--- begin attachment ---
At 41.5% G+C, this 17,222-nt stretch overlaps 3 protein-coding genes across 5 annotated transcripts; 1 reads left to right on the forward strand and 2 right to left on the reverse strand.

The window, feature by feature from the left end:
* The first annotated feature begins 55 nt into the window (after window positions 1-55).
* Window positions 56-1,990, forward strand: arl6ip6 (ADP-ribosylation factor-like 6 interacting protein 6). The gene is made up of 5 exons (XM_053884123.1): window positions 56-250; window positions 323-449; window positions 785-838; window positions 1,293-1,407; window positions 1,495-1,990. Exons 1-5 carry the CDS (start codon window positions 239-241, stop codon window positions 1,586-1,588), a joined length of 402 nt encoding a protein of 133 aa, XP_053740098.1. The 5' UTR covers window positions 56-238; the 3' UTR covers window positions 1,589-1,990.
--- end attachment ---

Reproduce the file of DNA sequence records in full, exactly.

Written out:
At 41.5% G+C, this 17,222-nt stretch overlaps 3 protein-coding genes across 5 annotated transcripts; 1 reads left to right on the forward strand and 2 right to left on the reverse strand.

The window, feature by feature from the left end:
* The first annotated feature begins 55 nt into the window (after window positions 1-55).
* Window positions 56-1,990, forward strand: arl6ip6 (ADP-ribosylation factor-like 6 interacting protein 6). The gene is made up of 5 exons (XM_053884123.1): window positions 56-250; window positions 323-449; window positions 785-838; window positions 1,293-1,407; window positions 1,495-1,990. Exons 1-5 carry the CDS (start codon window positions 239-241, stop codon window positions 1,586-1,588), a joined length of 402 nt encoding a protein of 133 aa, XP_053740098.1. The 5' UTR covers window positions 56-238; the 3' UTR covers window positions 1,589-1,990.